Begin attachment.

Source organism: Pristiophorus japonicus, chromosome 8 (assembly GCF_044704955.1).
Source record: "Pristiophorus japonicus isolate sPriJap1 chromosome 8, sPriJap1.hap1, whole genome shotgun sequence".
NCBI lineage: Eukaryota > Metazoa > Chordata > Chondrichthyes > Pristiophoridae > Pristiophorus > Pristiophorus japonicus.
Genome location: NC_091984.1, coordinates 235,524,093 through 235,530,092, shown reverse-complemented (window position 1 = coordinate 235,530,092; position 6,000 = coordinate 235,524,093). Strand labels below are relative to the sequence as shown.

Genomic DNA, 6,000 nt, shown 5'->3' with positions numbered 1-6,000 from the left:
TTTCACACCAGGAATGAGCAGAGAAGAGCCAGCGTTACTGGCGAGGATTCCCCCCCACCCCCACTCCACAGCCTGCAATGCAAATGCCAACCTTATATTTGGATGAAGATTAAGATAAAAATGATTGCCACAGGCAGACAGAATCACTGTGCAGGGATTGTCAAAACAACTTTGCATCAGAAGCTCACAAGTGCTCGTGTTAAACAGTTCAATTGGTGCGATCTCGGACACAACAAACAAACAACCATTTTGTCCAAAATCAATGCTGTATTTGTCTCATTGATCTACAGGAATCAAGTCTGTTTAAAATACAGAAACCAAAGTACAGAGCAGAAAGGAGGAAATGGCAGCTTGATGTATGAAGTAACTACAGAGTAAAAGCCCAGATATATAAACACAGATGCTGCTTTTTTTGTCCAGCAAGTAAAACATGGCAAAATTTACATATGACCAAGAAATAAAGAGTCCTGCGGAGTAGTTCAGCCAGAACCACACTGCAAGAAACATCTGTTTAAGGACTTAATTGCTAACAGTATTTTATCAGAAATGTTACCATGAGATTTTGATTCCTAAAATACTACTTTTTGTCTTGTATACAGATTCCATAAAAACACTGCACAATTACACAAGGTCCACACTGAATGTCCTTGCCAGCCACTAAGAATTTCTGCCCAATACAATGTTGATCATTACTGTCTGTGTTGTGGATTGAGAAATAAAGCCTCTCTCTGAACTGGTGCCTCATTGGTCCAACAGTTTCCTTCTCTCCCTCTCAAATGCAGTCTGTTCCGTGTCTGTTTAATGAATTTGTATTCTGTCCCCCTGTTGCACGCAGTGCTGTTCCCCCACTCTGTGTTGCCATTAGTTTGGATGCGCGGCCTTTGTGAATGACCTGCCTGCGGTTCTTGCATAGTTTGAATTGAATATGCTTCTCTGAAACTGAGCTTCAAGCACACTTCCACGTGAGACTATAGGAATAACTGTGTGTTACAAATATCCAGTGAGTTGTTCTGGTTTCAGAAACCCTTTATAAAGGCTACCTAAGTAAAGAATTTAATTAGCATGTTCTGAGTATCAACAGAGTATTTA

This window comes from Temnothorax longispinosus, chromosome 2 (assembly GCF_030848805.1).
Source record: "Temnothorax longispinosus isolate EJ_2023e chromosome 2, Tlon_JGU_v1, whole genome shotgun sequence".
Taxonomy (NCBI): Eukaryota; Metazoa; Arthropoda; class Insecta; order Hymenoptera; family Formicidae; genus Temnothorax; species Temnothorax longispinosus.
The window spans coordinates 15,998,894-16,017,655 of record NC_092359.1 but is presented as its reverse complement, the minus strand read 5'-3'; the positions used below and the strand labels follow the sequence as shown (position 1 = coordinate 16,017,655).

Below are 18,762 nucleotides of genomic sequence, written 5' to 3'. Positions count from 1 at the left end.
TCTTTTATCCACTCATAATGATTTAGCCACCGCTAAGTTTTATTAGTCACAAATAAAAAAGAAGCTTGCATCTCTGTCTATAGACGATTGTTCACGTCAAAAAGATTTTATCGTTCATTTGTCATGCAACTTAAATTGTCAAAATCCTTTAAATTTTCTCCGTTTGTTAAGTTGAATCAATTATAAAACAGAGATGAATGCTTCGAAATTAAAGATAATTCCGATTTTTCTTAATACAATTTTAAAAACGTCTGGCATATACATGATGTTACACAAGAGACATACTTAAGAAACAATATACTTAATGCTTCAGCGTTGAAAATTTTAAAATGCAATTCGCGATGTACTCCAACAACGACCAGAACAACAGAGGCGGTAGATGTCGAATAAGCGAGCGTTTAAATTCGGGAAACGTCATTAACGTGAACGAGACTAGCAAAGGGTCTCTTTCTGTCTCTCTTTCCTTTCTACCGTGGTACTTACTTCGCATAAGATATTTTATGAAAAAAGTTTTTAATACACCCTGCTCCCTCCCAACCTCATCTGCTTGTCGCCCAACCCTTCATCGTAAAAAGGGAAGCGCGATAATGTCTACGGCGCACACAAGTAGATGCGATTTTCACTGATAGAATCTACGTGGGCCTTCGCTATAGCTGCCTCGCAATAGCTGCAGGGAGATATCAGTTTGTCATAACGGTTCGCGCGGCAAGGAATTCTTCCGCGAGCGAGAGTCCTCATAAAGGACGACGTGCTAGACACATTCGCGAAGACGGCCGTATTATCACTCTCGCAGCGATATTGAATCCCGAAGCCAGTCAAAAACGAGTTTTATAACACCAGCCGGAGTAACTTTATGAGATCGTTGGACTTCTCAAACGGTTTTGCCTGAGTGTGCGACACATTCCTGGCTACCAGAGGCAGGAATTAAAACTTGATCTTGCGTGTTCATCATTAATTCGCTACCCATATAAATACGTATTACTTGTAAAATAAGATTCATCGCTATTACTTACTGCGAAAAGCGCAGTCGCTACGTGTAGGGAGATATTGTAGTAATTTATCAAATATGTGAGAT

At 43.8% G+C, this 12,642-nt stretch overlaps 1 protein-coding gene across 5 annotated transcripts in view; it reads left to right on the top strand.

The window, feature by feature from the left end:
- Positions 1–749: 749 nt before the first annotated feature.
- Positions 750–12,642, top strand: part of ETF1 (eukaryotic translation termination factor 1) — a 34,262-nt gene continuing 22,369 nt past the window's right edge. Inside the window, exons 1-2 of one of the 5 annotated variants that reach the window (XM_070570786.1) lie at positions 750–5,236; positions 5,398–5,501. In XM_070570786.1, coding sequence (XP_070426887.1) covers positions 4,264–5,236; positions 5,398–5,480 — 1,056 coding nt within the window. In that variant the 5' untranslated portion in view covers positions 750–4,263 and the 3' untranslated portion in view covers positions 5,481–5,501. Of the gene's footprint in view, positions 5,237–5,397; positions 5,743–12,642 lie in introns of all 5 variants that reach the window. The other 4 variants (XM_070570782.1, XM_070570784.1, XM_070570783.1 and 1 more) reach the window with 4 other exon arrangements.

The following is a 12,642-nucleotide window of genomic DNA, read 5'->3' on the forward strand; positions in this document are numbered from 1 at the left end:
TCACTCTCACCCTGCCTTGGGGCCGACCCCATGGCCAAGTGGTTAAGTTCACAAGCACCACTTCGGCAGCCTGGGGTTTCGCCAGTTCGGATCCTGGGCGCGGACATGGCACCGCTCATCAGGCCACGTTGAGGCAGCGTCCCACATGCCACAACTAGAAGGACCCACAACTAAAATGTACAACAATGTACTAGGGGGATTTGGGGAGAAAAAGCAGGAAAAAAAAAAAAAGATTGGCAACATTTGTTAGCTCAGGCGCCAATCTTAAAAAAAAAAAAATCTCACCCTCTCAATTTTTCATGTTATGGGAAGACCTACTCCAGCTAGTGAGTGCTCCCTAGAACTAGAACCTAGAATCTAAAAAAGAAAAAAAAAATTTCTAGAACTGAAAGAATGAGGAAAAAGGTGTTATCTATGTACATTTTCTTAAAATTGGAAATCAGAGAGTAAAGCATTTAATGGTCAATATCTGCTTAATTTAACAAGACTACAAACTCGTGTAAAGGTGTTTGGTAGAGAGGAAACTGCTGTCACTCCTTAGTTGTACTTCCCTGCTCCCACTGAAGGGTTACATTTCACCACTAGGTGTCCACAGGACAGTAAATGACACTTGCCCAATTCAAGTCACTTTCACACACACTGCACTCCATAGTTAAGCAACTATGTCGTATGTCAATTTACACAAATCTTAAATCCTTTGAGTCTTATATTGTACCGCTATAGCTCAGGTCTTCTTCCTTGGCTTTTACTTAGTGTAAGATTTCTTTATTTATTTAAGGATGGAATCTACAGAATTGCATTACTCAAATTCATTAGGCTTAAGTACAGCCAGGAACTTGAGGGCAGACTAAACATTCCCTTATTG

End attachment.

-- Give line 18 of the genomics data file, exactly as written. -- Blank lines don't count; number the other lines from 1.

TCACTCTCACCCTGCCTTGGGGCCGACCCCATGGCCAAGTGGTTAAGTTCACAAGCACCACTTCGGCAGCCTGGGGTTTCGCCAGTTCGGATCCTGGGCGCGGACATGGCACCGCTCATCAGGCCACGTTGAGGCAGCGTCCCACATGCCACAACTAGAAGGACCCACAACTAAAATGTACAACAATGTACTAGGGGGATTTGGGGAGAAAAAGCAGGAAAAAAAAAAAAAGATTGGCAACATTTGTTAGCTCAGGCGCCAATCTTAAAAAAAAAAAAATCTCACCCTCTCAATTTTTCATGTTATGGGAAGACCTACTCCAGCTAGTGAGTGCTCCCTAGAACTAGAACCTAGAATCTAAAAAAGAAAAAAAAAATTTCTAGAACTGAAAGAATGAGGAAAAAGGTGTTATCTATGTACATTTTCTTAAAATTGGAAATCAGAGAGTAAAGCATTTAATGGTCAATATCTGCTTAATTTAACAAGACTACAAACTCGTGTAAAGGTGTTTGGTAGAGAGGAAACTGCTGTCACTCCTTAGTTGTACTTCCCTGCTCCCACTGAAGGGTTACATTTCACCACTAGGTGTCCACAGGACAGTAAATGACACTTGCCCAATTCAAGTCACTTTCACACACACTGCACTCCATAGTTAAGCAACTATGTCGTATGTCAATTTACACAAATCTTAAATCCTTTGAGTCTTATATTGTACCGCTATAGCTCAGGTCTTCTTCCTTGGCTTTTACTTAGTGTAAGATTTCTTTATTTATTTAAGGATGGAATCTACAGAATTGCATTACTCAAATTCATTAGGCTTAAGTACAGCCAGGAACTTGAGGGCAGACTAAACATTCCCTTATTG